Waubonsee Community College

The bilingual brain, Arturo E. Hernandez

The bilingual brain, Arturo E. Hernandez
Bibliography note
Includes bibliographical references (pages [163]-182) and index
index present
Literary Form
non fiction
Main title
The bilingual brain
Nature of contents
Oclc number
Responsibility statement
Arturo E. Hernandez
Cases of language loss and recovery bring up an intriguing paradox. If two languages are stored in the brain, how can it be that a person can lose one of them, but not the other, and then gain one back without relearning it? The traditional models of how a language is represented in the brain suggest that languages can become inaccessible, even though they are not entirely lost. As the author demonstrates through fascinating cases, stress--whether due to foreign language immersion, sleep deprivation, or brain damage--can lead to the apparent loss of one language, but not the other. The author presents the results of 25 years of research into the factors that might help us to understand how two (or more) languages are stored in one brain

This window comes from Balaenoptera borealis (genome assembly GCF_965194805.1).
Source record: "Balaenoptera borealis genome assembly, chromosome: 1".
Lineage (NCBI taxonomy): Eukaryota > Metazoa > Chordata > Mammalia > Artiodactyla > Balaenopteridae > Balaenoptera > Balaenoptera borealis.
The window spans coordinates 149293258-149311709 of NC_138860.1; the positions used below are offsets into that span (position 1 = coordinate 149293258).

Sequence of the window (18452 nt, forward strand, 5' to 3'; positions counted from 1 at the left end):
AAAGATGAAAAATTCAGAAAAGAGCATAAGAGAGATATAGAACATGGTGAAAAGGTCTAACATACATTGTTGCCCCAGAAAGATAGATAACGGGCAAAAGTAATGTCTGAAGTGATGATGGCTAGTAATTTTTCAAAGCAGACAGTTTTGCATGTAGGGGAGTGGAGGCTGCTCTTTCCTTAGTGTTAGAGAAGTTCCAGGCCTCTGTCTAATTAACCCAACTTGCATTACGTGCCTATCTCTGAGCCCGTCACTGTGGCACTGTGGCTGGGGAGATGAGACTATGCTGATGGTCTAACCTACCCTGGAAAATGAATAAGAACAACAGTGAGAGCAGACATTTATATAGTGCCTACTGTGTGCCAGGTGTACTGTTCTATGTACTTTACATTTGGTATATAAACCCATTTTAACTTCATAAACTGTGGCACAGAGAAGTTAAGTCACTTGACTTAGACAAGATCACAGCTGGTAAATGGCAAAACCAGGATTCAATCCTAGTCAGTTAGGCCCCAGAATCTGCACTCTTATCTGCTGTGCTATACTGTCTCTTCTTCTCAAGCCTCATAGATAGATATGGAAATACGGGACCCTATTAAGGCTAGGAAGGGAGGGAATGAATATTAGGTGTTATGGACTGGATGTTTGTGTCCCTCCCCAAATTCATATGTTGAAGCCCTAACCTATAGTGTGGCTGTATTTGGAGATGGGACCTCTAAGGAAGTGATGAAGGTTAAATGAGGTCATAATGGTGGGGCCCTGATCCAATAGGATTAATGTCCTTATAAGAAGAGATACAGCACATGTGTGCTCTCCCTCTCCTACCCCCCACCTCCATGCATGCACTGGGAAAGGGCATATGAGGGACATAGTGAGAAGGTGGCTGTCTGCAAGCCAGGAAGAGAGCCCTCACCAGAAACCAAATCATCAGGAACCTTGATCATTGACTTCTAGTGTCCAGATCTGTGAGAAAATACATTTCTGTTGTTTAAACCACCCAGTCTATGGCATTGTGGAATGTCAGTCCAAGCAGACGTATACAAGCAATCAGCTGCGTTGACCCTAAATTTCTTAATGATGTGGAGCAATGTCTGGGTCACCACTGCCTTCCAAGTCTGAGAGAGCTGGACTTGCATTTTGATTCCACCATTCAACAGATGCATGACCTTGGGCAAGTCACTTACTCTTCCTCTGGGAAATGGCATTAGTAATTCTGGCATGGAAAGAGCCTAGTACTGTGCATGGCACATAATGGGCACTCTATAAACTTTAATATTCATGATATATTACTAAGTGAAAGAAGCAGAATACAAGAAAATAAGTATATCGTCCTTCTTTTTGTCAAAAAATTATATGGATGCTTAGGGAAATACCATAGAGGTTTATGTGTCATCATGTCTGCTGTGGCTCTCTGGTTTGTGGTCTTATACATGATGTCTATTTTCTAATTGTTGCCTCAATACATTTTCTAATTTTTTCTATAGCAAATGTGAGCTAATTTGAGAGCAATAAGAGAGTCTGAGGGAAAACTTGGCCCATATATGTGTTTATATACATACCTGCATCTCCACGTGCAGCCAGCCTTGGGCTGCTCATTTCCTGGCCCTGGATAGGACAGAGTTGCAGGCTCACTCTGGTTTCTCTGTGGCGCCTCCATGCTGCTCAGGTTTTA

Table Of Contents
Antagonists, parasites, and symbiotes -- The sensorimotor nature of early learning -- Laying down two languages across time -- Proficiency, efficiency, and expertise -- Practice what you speak -- Controlled adjustments -- Control, flexibility, and the two language dilemma -- The final frontier
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